Jake is an 8 year old chocolate labrador retriever who took a nap in the wrong place!

Last week, Jake decided to find a bit of shade under his owner’s truck and fell asleep. The owner started up the truck and ran over Jake as he headed off. Fortunately, he felt the bump and heard the dog scream and backed off of him quickly. They scooped Jake up in a blanket and rushed him into the clinic. When they arrived, they relayed what had happened. The owners reported that he had been able to stand on 3 legs prior to their transporting him in. He was unable to use his right hind leg however.

When they arrived, Jake was shocky, his gums were pale and he was panting in pain. After a thorough physical exam, it was clear that the right thigh bone was fractured. We admitted Jake to the hospital and did a series of tests (blood tests, x-rays, and electrocardiogram) to determine the extent of his injuries. We administered IV fluids and drugs to fight against the shock and pain. Within a few hours Jake was resting more comfortably andwe were sure that his only major injury was the broken femur.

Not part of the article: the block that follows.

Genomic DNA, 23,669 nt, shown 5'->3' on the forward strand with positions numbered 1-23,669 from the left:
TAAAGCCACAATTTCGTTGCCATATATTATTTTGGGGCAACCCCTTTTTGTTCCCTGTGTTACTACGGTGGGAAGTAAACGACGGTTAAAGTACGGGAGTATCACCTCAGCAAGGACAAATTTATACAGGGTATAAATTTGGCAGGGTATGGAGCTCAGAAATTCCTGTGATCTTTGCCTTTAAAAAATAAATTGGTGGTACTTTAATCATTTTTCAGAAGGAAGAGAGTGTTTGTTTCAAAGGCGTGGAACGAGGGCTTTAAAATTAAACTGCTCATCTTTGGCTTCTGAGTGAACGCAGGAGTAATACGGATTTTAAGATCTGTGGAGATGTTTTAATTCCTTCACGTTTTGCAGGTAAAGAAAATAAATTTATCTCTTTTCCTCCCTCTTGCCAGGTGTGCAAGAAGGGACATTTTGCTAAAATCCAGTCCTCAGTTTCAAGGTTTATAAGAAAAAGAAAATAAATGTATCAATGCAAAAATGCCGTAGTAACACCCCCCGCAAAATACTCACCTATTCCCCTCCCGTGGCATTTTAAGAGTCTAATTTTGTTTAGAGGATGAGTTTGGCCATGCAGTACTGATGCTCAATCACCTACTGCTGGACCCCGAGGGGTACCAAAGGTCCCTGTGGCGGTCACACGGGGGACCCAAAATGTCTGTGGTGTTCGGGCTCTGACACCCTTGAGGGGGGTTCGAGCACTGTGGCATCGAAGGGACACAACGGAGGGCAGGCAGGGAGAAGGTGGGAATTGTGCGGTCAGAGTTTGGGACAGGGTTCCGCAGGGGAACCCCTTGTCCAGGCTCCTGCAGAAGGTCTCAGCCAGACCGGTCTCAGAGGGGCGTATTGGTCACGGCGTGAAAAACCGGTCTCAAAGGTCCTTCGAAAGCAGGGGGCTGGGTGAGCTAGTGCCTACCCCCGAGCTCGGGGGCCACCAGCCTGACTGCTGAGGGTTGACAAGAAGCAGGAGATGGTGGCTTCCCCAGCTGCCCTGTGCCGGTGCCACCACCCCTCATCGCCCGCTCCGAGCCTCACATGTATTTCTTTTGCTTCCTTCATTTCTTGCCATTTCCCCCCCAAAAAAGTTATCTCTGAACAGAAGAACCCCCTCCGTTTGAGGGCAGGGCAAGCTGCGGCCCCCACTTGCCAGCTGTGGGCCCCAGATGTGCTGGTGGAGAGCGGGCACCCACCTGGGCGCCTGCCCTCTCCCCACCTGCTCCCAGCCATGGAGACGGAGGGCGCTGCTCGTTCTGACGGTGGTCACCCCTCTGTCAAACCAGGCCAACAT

Pre operative radiographs of the broken femur

When pets are hit by cars, they frequently sustain internal injuries which may not be apparent at first exam. Therefore, we allowed Jake to stabilize for 24 hours and then took him to surgery. Looking at the radiographs above, you can see that this is a complex fracture with 3 major fragments. Once we opened the leg, we found one of the smaller fragments was not stable enough to rebuild a stable bone. Therefore we had to apply a strong plate across the fracture site which will allow the bone to fill in the gap left by the shattered fragement. We harvested a bone graft from the shin bone (tibia) and packed it in the wound to help facilitate bone growth. At the end of the surgery the bone looked very stable:

Whenever a bone breaks, there is a lot of hemorrhage and bruising. Post operatively, the leg was swollen and bruised, but Jake was able to move it and toe-touch when walking. He stayed in the hospital for a few more days and was discharged with instructions to keep him strictly restrained for 8 weeks while the bone heals. We will be checking Jake every week during the healing phase and repeating radiographs of the leg at 2 and 8 weeks. Jake has a very good prognosis for regaining full use of the limb.